[01:22:04] MH: Yeah. I think, every now and then humanity stumbles across these new technologies and discoveries. People here have the understanding that this is something that is on par with something akin to the printing press and fire and these sorts of things with regard to how much it's going to transform the world.
We're just in this very unique spot right now, where all of us are a little at the front of the transition. We're serving as midwives in this transition to a new society, because all of those technologies, they always transform the culture in extremely profound ways with regard to print. As soon as we had letters written down on a mass scale, that ushered in the enlightenment. These major shifts happen when we have these paradigm shifting technologies.
This is a paradigm shift in monetary technology. We don't know exactly what that's going to usher in. To get back to the film, what we were trying to do here is in some ways, point a shining star with something to aim at. It's like, we have this new technology and there's all these new possibilities opening up and it's transforming people in strange and interesting, synchronized ways. The culture is starting to form around it. We're saying, “Hey, maybe this can be what the culture looks like.” It's not going to be the dystopian future that is so prevalent in culture today.
Every holiday Hollywood movie is this scary future where the AIs have taken over and it's horrible. We're offering a different version of that. The Bitcoin culture is a different version of that, and it's more hopeful and optimistic and brings us back to nature a little bit and is a reunion of relationships with other human beings, deeper connections, and so on. That's what we're we were doing with the movie.
[01:24:30] CK: Awesome. Thank you for that, Matt. Tomer, close it out for us. Tell people where they can find the –
[01:24:36] TS: It’s in the nest, right up top in the left most thing, Bitcoin is generational wealth. Search for that on YouTube. I want to bring people back to the mood that the movie left them in with something that I wrote recently that I haven't shared publicly at all. It's short, so it's perfect for finishing words. I call this short piece My Dream. It's tied to this and it doesn't mention Bitcoin or anything at all, but you know what it is.
It goes like this. “I dream of a place. In it, I dream of my family, happily smiling, enjoying nature, enjoying friends. They're occupied with doing things they love. Occupied in those things. Learning as they do. Cleaning and working. Two indistinguishable, really. I as well, I'm in this place, enjoying nature, my family, our friends, my work, my play. We have not become isolated nor have we rejected our connection to people all over the world. We remain attached to humanity and civilization. We enjoy the music, the film, the games, and the art it shares with us. We enjoy the lessons it has to offer. We enjoy things. We import into our place in exchange for the things we export. We take part voluntarily in experiments to see if new techniques of education, agriculture, construction, and wellbeing are more or less effective than old ones.”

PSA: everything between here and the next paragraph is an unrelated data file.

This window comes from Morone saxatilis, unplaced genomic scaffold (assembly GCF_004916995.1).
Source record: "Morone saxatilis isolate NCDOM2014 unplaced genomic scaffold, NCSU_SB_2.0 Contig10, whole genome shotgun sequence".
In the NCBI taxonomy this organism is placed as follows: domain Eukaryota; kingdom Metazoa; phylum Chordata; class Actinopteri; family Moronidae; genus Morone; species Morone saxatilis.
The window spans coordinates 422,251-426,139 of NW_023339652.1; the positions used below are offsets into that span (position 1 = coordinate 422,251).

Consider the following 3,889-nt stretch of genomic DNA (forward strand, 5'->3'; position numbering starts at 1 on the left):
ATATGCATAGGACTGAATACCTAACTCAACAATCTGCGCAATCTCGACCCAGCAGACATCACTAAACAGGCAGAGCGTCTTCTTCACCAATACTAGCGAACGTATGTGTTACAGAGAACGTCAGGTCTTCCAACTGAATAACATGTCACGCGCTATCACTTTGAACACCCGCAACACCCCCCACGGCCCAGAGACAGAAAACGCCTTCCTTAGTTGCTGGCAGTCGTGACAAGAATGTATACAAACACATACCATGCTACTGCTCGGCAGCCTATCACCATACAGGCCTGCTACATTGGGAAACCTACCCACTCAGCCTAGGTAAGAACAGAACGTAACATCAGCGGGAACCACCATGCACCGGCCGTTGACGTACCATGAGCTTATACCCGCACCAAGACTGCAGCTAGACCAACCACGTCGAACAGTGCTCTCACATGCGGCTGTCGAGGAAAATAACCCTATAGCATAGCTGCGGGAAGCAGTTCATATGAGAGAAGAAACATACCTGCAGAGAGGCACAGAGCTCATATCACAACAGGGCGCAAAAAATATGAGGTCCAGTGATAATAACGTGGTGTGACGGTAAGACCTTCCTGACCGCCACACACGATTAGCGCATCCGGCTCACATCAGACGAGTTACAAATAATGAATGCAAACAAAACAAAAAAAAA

“We share the results openly and honestly, with no ulterior motive to deceive others for our, or anyone’s benefit. Our ambitions are lofty, but they are not greedy. We wish to project the joy and love we experience onto many others, both now and into the distant future. We wish to force no one to trick no one. We just wish to demonstrate the joy can be achieved. We do it by living an openly joyful life.”
“Our family business is love. This is my dream. It is not a reality. Not yet. I have to make it a reality. Everyone in my dream must do that, too. That's the part that is in many ways out of my hands. This is because I will not force my family into my dream, a dream that I claim is one where everyone is voluntarily a part of it. But maybe, just maybe, I can show them my dream a little at a time and they can begin to dream it, too. Maybe, just maybe, they can help reshape it by telling me what they dream of, to make it an even more appealing.”
“I dream of that. I dream we dream together and make real together. That's what a family is. It's a dream coming true. Share the dream, made of love between all with each one making the other’s joyful realization of their dreams a reality out of love.”
“I propose this. Let us build a dream together. Let us find a place in paradise. Let us visit it at first, our dream land, let us develop it, let us see what we can make of it. Let us start dreaming, building our dreams up in this place. It is not a business. It is not an investment to make money. It is our dream.”
[01:27:41] CK: Damn. Bitcoiners are deep, y’all. Get me every time. That was fantastic, Tomer. Thank you so much. All right. Hey, everyone, thank you so much for listening. Yeah, follow, subscribe to all of these folks. They’re all doing fantastic work. That's it from me. Peace.